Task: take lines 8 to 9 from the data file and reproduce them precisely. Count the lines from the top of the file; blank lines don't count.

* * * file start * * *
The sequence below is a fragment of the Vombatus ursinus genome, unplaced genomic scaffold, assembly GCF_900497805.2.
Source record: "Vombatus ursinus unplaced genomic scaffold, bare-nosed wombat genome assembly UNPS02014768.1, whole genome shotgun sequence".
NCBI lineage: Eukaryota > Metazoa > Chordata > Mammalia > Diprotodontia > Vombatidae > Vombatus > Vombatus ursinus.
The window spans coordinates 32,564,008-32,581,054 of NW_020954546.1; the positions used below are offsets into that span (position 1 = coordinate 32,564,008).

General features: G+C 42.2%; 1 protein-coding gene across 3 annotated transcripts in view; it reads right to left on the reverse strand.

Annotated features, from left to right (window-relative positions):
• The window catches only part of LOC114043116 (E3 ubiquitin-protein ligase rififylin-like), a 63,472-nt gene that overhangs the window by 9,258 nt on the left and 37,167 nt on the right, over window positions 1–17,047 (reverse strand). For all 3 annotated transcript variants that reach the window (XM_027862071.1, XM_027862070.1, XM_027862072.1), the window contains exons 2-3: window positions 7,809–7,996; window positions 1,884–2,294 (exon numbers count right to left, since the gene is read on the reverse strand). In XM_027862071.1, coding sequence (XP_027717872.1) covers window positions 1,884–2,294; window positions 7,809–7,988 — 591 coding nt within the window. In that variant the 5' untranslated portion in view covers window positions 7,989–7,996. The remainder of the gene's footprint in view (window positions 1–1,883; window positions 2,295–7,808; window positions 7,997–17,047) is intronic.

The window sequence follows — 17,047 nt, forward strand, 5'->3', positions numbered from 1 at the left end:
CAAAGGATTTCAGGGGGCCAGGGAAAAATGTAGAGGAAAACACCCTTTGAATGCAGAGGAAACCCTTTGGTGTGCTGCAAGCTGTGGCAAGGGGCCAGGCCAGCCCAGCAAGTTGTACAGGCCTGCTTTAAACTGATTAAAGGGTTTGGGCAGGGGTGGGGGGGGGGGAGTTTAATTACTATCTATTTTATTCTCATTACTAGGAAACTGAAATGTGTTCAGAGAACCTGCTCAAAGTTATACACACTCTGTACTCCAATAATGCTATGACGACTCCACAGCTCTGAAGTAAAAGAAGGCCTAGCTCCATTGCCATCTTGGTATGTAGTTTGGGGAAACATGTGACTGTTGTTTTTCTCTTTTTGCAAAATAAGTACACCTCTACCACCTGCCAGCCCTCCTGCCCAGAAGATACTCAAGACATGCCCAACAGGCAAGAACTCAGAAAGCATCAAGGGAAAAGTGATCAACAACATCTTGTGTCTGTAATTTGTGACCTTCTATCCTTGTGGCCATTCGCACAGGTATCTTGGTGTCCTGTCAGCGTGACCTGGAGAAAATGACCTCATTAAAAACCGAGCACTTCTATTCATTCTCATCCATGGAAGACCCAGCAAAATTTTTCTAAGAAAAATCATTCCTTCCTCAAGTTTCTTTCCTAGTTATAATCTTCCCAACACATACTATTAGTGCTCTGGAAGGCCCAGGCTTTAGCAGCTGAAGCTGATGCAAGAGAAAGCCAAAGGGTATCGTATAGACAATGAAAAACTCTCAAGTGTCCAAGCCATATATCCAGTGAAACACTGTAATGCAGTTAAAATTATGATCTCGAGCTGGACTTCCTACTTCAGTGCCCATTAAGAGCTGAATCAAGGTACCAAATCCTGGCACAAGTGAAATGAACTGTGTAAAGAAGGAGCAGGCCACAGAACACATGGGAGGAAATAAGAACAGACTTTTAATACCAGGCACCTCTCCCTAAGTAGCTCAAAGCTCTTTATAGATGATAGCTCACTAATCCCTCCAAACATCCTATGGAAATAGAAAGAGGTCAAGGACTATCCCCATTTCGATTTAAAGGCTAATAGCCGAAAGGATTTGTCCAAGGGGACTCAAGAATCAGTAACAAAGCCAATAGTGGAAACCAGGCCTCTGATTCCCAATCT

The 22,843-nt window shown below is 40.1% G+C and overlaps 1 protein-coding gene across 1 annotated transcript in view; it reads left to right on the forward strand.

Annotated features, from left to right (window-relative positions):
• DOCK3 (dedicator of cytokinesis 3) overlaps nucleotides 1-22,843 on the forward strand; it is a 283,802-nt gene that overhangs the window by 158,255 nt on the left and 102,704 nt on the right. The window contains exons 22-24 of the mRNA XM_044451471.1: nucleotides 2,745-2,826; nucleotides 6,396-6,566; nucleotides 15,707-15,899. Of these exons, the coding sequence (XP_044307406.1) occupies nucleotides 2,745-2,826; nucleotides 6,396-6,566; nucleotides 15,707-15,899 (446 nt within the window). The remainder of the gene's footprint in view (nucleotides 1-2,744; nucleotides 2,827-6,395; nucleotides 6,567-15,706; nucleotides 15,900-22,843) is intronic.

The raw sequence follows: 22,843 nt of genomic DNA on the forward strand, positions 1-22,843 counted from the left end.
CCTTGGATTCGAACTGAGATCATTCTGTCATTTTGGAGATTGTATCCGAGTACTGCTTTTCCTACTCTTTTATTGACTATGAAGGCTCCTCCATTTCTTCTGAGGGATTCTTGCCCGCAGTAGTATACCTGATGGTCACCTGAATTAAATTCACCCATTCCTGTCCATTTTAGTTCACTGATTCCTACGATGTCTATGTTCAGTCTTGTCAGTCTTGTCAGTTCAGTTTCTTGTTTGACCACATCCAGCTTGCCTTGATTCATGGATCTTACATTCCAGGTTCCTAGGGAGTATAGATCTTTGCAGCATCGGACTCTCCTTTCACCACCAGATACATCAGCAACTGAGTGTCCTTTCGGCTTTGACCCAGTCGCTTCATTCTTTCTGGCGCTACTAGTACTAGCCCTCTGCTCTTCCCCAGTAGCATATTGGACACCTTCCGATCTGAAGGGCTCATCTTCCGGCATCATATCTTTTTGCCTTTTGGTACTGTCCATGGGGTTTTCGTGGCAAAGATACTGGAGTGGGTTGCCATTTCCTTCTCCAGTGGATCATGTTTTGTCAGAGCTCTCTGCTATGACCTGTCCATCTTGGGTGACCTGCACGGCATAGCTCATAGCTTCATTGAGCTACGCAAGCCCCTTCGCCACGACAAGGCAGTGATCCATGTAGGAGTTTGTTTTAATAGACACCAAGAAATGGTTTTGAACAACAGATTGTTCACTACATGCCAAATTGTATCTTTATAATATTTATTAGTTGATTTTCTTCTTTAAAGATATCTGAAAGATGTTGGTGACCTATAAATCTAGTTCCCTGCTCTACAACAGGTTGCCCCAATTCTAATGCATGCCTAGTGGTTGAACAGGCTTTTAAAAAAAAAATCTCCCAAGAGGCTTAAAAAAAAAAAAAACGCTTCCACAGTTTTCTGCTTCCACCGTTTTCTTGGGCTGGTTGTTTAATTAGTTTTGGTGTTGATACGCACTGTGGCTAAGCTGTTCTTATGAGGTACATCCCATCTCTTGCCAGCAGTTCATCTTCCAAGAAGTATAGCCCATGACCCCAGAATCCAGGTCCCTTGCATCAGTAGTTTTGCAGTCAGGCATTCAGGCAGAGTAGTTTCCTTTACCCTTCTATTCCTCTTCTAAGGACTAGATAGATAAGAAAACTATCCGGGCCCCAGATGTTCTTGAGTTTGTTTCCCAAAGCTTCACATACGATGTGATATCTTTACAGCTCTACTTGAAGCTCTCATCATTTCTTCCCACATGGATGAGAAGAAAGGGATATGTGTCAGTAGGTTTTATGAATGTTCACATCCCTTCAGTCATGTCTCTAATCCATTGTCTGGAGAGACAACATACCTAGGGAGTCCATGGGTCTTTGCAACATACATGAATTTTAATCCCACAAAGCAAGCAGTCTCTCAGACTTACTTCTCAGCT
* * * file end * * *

The window sequence follows — 17,047 nt, forward strand, 5'->3', positions numbered from 1 at the left end:
CAAAGGATTTCAGGGGGCCAGGGAAAAATGTAGAGGAAAACACCCTTTGAATGCAGAGGAAACCCTTTGGTGTGCTGCAAGCTGTGGCAAGGGGCCAGGCCAGCCCAGCAAGTTGTACAGGCCTGCTTTAAACTGATTAAAGGGTTTGGGCAGGGGTGGGGGGGGGGGAGTTTAATTACTATCTATTTTATTCTCATTACTAGGAAACTGAAATGTGTTCAGAGAACCTGCTCAAAGTTATACACACTCTGTACTCCAATAATGCTATGACGACTCCACAGCTCTGAAGTAAAAGAAGGCCTAGCTCCATTGCCATCTTGGTATGTAGTTTGGGGAAACATGTGACTGTTGTTTTTCTCTTTTTGCAAAATAAGTACACCTCTACCACCTGCCAGCCCTCCTGCCCAGAAGATACTCAAGACATGCCCAACAGGCAAGAACTCAGAAAGCATCAAGGGAAAAGTGATCAACAACATCTTGTGTCTGTAATTTGTGACCTTCTATCCTTGTGGCCATTCGCACAGGTATCTTGGTGTCCTGTCAGCGTGACCTGGAGAAAATGACCTCATTAAAAACCGAGCACTTCTATTCATTCTCATCCATGGAAGACCCAGCAAAATTTTTCTAAGAAAAATCATTCCTTCCTCAAGTTTCTTTCCTAGTTATAATCTTCCCAACACATACTATTAGTGCTCTGGAAGGCCCAGGCTTTAGCAGCTGAAGCTGATGCAAGAGAAAGCCAAAGGGTATCGTATAGACAATGAAAAACTCTCAAGTGTCCAAGCCATATATCCAGTGAAACACTGTAATGCAGTTAAAATTATGATCTCGAGCTGGACTTCCTACTTCAGTGCCCATTAAGAGCTGAATCAAGGTACCAAATCCTGGCACAAGTGAAATGAACTGTGTAAAGAAGGAGCAGGCCACAGAACACATGGGAGGAAATAAGAACAGACTTTTAATACCAGGCACCTCTCCCTAAGTAGCTCAAAGCTCTTTATAGATGATAGCTCACTAATCCCTCCAAACATCCTATGGAAATAGAAAGAGGTCAAGGACTATCCCCATTTCGATTTAAAGGCTAATAGCCGAAAGGATTTGTCCAAGGGGACTCAAGAATCAGTAACAAAGCCAATAGTGGAAACCAGGCCTCTGATTCCCAATCT